- Arts and Design
How to Make a Digital Picture Black and White
Black and White Photography
Black and White Photography is an Art Form
For some of us photographers black and white photography is the ultimate form of artistic expression. Black and white photography relies on heavily composition and texture. There are no distractions from saturated colour when viewing black and white photography. Black and white photography is suggestive, often evoking strong emotion. This art form is a new level of photography to learn and master. Now I have a way to go in the mastery of the art of black and white but I can share my current learning with you and some of what I have noticed can help you to bring your art to a new level.
The Subject for Black and White
Was your subject just meant for black and white photography? I’ve heard other photographers talk about seeing in black and white and this refers to how they expect the image to come out when finished. The process of seeing in black and white is often challenging for photographers. Seeing is definitely is a process that can be mastered if practised often.
Some steps to seeing in black and white are
- Looking for textures
- Isolation of the image
- Knowing what colours translate into what shades of grey
- Having adequate contrast
- Paying greater attention to composition because black and white photography always emphases the rules of composition.
A polarizer can provide you with a bold image. Use a polarizing filter to improve contrast A polarizer will turn a sky dark in black and white adding contrast to the clouds. Polarisers work best when used at a 90 degree angle to the sun and your sky will be its darkest when you follow this rule. This means that in order to maintain an evenly dark sky you may need to make some improvements in post processing.
Overexpose not Underexpose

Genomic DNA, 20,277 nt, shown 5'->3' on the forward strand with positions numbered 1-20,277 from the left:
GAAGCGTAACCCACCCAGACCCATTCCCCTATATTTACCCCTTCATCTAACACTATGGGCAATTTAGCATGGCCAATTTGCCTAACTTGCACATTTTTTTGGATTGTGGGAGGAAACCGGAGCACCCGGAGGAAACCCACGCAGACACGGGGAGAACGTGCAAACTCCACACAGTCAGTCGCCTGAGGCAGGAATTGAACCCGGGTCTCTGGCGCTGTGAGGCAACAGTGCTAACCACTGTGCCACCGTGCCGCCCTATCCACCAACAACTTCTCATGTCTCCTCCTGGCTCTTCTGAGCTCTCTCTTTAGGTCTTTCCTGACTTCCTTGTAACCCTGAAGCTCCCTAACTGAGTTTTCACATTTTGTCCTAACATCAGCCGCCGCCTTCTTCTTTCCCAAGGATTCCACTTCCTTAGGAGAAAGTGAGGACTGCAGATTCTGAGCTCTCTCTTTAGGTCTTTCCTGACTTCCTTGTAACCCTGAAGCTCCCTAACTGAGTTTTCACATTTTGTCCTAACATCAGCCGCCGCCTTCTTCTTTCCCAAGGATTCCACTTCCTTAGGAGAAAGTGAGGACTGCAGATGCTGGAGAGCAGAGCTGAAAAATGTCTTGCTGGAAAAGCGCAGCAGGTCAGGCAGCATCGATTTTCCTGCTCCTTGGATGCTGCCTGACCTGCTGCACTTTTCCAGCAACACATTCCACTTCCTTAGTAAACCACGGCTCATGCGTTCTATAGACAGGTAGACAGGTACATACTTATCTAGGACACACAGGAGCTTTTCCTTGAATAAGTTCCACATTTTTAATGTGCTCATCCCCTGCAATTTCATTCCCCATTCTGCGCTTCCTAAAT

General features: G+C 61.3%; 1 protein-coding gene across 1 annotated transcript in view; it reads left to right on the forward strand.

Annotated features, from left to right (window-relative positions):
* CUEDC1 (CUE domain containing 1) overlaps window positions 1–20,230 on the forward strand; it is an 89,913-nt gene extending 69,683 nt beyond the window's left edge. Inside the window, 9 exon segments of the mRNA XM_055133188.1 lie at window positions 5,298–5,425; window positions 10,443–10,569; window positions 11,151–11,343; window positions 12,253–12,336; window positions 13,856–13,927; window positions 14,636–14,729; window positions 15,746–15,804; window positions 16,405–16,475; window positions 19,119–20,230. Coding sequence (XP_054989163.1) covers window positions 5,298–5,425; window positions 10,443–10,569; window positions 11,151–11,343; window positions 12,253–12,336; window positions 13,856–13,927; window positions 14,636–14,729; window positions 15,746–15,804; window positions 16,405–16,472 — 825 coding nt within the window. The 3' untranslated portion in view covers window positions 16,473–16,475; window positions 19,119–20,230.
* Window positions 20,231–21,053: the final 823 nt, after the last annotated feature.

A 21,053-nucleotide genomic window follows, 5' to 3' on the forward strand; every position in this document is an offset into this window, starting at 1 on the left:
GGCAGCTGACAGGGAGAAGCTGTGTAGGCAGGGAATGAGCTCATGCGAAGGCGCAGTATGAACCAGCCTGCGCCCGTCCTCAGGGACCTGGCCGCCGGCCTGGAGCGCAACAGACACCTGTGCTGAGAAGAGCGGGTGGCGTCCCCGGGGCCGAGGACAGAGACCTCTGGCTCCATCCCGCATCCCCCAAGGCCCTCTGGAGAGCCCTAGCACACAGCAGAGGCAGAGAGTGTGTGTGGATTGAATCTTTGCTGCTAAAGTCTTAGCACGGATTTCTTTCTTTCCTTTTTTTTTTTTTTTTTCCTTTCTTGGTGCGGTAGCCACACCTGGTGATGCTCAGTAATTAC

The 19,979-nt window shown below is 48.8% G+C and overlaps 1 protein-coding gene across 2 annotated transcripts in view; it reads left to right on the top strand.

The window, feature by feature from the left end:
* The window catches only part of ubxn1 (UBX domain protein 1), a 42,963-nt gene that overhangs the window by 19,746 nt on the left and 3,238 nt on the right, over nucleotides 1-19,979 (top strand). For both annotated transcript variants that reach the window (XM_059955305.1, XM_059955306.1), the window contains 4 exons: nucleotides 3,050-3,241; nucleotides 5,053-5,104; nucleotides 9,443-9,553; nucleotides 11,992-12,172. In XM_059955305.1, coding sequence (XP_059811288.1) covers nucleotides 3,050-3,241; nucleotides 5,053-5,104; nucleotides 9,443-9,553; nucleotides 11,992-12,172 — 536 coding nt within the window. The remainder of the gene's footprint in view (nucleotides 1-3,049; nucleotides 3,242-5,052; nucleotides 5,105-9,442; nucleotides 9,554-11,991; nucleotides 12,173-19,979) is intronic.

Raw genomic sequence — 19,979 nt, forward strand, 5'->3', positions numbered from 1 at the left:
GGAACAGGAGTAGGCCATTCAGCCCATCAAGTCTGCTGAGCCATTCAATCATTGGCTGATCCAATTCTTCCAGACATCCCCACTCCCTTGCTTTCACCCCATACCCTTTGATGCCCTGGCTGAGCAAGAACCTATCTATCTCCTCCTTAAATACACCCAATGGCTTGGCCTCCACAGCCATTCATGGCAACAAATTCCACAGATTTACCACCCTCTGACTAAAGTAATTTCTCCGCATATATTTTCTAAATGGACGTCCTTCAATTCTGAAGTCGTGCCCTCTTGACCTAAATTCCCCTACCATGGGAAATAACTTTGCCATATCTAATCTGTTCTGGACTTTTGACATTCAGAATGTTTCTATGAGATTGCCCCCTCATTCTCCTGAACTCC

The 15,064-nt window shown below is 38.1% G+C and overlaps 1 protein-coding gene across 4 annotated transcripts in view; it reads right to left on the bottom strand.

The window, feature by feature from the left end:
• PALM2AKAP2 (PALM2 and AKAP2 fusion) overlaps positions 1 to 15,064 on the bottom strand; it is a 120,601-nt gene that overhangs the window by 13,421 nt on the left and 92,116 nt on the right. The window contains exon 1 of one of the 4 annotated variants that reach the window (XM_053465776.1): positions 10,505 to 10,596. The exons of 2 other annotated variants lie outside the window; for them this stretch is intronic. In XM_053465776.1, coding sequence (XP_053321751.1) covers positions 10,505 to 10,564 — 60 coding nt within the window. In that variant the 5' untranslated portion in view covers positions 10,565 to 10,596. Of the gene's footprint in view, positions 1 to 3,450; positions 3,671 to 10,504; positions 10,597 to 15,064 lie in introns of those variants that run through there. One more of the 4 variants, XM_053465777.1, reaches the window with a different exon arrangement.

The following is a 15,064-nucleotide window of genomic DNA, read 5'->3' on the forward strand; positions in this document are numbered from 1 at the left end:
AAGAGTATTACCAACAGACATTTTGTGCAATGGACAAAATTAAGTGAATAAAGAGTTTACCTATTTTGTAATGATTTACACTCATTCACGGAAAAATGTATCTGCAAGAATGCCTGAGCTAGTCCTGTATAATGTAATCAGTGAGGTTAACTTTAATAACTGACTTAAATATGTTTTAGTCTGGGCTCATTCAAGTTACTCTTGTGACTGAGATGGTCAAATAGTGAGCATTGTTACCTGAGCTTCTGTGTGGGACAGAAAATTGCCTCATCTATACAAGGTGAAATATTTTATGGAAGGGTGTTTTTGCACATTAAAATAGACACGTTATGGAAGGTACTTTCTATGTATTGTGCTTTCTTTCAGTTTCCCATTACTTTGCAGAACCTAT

The temptation is to underexpose slightly (say a half a stop) to saturate colours. You want to do the opposite in black and white photography. Underexposure will produce low contrast muddy shots Generally when I over expose a shot by 1/3 to 1/2 stop I get the best results. My advice is to bracket your shots to get all the options on the table right away. You can’t always go back and shoot your subject again.
The Colour Equation
It is handy to have a colour wheel with its black and white equivalents close at hand. While everything is changeable in Lightroom and Photoshop it is best to know that colours do play a role in the end product. For instance blue and red often turn out dark yellows are lighter and oranges are grey. Don’t forget that you can turn the black and white equivalents on their head in post processing but sometimes it is the work you do in the field that will yield the best results. Having said all of this please remember that if you are shooting against a field of green or a row of hedges you probably won’t get good results unless your subject is a colour close to white. Knowing colours means getting the right contrast at the end
Along with all of the rules of composition one of the more important ones in black and white photography is the use of negative space and isolation of your subject. Think in terms of an simple uncluttered contrasting background to your subject.
Shooting for black and white can be rewarding and frustrating at the same time. I can recall that most of my black and white on a popular photo sharing site gets fewer views than the colour shots. One of the higher views was on a colour shot that I purposely oversaturated. Go figure! Not everybody can appreciate the artistic work that goes into black and white but you will have the respect of other photographers.